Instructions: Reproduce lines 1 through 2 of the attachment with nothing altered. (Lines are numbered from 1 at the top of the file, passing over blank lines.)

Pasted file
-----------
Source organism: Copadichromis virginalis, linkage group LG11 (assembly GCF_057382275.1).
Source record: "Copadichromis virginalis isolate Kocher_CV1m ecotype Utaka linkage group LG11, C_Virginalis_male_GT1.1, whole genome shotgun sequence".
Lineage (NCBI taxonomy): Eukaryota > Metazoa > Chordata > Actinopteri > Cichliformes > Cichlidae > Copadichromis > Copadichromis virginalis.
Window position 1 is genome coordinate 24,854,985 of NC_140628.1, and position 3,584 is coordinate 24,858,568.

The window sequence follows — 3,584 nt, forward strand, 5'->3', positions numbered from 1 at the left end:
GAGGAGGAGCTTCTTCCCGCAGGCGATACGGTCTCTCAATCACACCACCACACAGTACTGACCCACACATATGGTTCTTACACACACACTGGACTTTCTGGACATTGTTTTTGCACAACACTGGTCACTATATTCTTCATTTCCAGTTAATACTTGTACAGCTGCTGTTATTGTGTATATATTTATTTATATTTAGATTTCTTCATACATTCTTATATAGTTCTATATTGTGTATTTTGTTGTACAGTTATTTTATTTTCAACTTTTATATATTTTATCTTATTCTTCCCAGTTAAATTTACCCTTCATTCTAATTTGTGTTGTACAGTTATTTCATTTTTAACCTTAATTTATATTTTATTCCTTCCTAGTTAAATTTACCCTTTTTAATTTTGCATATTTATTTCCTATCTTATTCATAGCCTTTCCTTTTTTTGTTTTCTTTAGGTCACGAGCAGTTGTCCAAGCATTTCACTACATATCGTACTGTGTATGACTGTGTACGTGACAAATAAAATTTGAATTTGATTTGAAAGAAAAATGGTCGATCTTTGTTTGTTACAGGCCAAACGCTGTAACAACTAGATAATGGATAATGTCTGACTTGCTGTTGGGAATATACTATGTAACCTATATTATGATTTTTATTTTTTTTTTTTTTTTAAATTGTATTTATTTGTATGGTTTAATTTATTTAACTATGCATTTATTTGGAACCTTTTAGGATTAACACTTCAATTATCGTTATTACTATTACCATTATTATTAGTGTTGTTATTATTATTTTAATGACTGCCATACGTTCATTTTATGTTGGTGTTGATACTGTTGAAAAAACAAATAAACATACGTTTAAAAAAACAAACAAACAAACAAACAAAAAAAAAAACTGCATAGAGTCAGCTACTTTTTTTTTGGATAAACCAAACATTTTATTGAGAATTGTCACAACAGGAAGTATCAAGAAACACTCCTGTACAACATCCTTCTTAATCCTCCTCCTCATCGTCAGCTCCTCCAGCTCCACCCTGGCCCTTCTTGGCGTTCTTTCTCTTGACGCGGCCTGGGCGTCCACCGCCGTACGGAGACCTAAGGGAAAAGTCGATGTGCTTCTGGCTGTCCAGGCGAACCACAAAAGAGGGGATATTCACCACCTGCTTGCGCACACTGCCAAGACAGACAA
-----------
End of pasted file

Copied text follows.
Source organism: Copadichromis virginalis, linkage group LG11 (assembly GCF_057382275.1).
Source record: "Copadichromis virginalis isolate Kocher_CV1m ecotype Utaka linkage group LG11, C_Virginalis_male_GT1.1, whole genome shotgun sequence".